Posted by: Team McSlade | April 15, 2010

…à la fin. Vol. 2

Now that your back with a fresh pot of oolong tea and an angel cake iced with caviar (as this is a Surrealist theatre, we are sure they are sold at the concession stand) Vol. 2 can now proceed.

Leaving Snr Dalí to rest, we headed for Lloret de Mar for our own tranquillity. Again, with no map in hand, we peeled into town thinking we could find our hotel – at least we found the tourist info centre and a corker of a park on the beach front.
As I (Ryan) have issues with reading some Spanish, tow zone signs do fall into this category and it appeared that 24 minutes would need to transpire before El Grau would not get the hot tip to tow some other idiot’s hire car. Jo was put on Mediterranean/park-of-danger viewing detail and Zach and I headed for a map and directions.
Jess performed gymnastic endeavours (cartwheels & handstands) and tested the temperature of the sea.

With directions and a decent feed at an ‘English pub’ (Jo wanted fish and chips); we found our hotel and had a great view of the beach, breakfast provided the following morn and enough distance between the main drag of commercialism and us to actually enjoy this part of Spain – very similar to Hawaii and its quieter areas.

We split fairly early the following day for Barça, after gorging ourselves at breakfast. While churros and nutella, donuts and cakes are not part of your everyday breakfast, they seem to make the list for Spanish Buffet Breakfasts and the waste that others left was appalling. Plates with 3 or 4 donuts untouched, full bowls of cereal and tubs of chocolate were strewn through the dining area. At least pigs at a trough finish their meal; these swine did the pork fraternity no favours.

Back in the car and on the road to Barcelona, again without map (when will we learn?) and the signs were better, but not brilliant. A few tunnels and heart palpitations led us to losing the scent of downtown Barcelona. So a blind tack and we were heading down hill to the Mediterranean with Jo asking did I know where Sagrada Família was?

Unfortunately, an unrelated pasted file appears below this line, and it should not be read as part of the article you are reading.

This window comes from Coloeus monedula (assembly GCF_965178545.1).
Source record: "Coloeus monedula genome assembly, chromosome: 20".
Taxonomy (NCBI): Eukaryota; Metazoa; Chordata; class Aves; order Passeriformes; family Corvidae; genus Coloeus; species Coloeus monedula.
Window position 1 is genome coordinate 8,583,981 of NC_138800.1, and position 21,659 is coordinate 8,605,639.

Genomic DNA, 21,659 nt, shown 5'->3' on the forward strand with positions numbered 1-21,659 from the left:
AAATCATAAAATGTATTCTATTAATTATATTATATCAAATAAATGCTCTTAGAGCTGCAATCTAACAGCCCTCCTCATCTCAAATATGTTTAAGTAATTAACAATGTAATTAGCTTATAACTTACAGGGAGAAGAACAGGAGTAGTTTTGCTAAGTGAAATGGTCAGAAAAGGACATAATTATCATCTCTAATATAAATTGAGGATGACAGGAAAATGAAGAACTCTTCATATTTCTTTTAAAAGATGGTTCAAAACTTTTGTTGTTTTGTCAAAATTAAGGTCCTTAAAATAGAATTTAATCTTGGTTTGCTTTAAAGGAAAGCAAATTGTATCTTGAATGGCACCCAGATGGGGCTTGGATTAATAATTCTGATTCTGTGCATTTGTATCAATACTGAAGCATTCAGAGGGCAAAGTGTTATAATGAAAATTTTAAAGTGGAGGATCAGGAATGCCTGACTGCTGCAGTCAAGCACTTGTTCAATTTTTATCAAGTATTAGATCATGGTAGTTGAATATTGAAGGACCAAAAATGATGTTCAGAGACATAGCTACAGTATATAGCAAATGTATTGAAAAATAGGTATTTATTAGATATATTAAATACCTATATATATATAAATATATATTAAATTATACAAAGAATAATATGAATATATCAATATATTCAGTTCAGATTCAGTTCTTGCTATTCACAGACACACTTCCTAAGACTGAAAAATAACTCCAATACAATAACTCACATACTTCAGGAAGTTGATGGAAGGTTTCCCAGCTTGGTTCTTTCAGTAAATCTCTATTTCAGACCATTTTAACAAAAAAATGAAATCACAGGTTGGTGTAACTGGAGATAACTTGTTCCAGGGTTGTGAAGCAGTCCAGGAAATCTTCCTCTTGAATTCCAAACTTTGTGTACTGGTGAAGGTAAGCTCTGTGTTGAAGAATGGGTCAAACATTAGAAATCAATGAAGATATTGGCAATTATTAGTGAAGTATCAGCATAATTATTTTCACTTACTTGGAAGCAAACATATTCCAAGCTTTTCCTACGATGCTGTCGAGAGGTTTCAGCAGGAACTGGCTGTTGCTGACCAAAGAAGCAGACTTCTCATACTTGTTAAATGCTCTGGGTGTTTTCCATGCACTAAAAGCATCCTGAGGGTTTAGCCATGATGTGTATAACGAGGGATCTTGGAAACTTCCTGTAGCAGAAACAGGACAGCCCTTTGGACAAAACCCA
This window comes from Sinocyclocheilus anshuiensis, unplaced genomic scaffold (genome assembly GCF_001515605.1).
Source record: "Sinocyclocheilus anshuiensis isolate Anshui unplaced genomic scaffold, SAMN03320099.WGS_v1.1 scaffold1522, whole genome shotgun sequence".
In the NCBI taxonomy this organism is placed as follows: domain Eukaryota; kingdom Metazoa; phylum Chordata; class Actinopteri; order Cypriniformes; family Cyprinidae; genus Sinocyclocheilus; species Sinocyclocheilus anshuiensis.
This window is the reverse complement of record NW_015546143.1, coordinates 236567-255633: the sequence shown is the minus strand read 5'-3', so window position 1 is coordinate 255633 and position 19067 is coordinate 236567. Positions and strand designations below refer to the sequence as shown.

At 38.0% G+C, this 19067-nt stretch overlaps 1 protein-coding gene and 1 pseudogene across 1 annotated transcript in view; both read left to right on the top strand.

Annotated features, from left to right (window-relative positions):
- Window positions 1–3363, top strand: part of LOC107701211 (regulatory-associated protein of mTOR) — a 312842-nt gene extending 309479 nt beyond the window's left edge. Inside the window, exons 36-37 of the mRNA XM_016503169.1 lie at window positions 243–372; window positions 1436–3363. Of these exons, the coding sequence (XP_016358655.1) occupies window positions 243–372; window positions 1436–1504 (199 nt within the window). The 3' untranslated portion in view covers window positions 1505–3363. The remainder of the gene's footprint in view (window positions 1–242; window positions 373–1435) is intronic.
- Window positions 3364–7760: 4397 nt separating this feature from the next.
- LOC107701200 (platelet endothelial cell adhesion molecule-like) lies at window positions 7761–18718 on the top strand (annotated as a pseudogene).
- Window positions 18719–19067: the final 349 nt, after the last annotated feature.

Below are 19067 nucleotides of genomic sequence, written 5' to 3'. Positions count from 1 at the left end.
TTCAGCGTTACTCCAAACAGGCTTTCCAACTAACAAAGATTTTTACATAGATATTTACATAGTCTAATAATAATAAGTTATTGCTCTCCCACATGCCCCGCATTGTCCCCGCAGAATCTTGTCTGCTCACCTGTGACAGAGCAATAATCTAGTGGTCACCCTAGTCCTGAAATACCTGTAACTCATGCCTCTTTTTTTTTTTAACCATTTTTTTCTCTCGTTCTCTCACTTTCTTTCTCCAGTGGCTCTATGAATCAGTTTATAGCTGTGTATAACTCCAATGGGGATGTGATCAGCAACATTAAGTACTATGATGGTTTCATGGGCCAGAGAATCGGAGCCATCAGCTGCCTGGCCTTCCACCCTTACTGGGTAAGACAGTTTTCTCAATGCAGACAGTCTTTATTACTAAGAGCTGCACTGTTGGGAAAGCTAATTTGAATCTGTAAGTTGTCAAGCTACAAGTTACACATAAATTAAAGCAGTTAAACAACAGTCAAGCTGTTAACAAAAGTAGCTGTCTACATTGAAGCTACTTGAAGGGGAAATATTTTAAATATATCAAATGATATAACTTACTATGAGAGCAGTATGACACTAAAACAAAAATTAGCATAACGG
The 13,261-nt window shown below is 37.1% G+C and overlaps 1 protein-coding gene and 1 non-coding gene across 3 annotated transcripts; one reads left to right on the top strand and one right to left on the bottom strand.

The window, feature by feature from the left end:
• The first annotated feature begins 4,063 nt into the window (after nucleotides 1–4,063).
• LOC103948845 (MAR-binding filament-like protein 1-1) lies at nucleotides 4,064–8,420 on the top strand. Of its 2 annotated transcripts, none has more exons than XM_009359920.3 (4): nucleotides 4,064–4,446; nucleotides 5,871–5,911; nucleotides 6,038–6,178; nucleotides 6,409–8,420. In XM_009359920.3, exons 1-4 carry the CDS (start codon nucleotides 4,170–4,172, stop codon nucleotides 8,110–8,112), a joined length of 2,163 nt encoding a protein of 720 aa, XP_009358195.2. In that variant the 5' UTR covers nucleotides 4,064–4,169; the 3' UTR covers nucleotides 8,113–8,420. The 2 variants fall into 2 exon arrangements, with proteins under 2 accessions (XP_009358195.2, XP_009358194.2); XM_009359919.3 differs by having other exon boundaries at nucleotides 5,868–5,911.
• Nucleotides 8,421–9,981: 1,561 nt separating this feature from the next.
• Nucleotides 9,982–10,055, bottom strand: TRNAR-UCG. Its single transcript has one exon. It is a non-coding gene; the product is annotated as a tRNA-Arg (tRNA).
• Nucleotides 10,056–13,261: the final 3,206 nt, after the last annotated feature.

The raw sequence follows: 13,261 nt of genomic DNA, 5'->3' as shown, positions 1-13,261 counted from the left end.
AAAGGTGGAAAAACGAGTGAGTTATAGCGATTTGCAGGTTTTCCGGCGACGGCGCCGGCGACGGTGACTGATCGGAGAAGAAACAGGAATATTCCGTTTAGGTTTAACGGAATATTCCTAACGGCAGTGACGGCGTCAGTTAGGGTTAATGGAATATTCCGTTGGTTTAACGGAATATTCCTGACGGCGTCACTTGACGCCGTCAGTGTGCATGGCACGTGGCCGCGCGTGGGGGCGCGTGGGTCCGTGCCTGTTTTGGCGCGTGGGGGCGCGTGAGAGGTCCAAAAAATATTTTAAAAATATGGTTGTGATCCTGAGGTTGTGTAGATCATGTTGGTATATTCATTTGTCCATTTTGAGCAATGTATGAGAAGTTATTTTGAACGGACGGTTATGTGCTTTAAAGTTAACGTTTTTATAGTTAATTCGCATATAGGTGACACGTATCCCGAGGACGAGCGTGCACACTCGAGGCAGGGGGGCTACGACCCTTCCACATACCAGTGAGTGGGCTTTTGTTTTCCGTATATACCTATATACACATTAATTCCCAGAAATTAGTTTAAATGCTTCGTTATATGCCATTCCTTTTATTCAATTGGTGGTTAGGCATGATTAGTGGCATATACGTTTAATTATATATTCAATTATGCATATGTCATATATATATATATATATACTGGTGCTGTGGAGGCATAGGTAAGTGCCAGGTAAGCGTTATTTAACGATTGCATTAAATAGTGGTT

Yes. Look a street over, there it is.
Good old dumb luck had us out the front of Gaudí’s cathedral – a lazy 128 years in the making. A few laps of the block found a dicey park; procrastination led to another geezer leaving an authorized park and a rude reversing manoeuvre had us legally parked and heading to this work-in-progress.

This is my third visit to this church, slowly things have progressed. The interior is now complete (albeit for the removal of scaffolding and a clean) and eight spires are complete. The main spire of 130m is under construction and elevators of safety (read ‘revenue-raising’) have been added to traverse the completed bell towers. Previously you could walk up the 65 metres into these towers, take happy snaps, enjoy the view and cruise down. Now you line up for 30 minutes or more and pay an extra 2.50€ for a ride in a Glass Elevator. Still, Zach and I took the hit to the pocket and viewed the cathedral and Barcelona from on high.

Jo and Jess read the finer points of the pamphlet and having our fill of this magnificent construction site we wandered off for lunch. It was in the shadows of Subway that I received my first complement on my Spanish. Jess performed cartwheels, (but that’s because she does that as her daily routine) and I felt like doing them. I ordered entirely in Spanish, the sandwich artista used English, I crashed through with more Spanish and he obviously felt over-confident in my abilities as he asked something I had no idea on. Returning to English he asked I was dining in; ‘No, para llevar.’ It was after this Spanish command of ‘take away’ that he uttered some Spanish along the lines of my Spanish was quite good. Cool. At least I wasn’t the torrid woman in front of me asking repeatedly and loudly for ‘Turkey, No TurKEY, TUR-KEEEYYY.’ Urrrghgghh.

Parc Güell, Casa Battló (where Jo and I procured a piece of Guadí’s paving in 2004 from under a bush, it was ‘rubble’) and Passeig de Gràcia, all received the Midas touch from Guadí and got a visit from Team McSlade. I do feel that without Gaudí, Barcelona would be just another city and if Gaudí had not accidently walked in front of a tram in 1926, who knows what other marvels he could have bestowed on the world.
Parc Güell was chaotic, that’s what you get on a Sunday in decent weather. Trying to get a picture of a mosaic lizard has never been fraught with more danger. Jess was ready to punch some Italian tourists and as Jo and I had seen the Parc under more serene conditions, she was over it.

A kip, a feed and a few more Euros drained on toll roads (4hrs vs. 6hrs) and we were home. I took the auto back up to Valencia, dumped the keys in the slot and caught the train back to Gandia; ‘woodpeckering’ the whole trip (think sleep/awake/sleep/awake on a train seat).

Boom, there’s two weeks wrapped up and a fine trip it was.
Roll credits, exit stage left.

P.S. Congratulations to Sylas Zephyr 7lbs 6oz. being born into the family of Ryan and Amanda Hales.
Happy crabbing, young man (choice choice, hey bro!).

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Responses

  1. Didn’t mum spot the Sagrada Familia?


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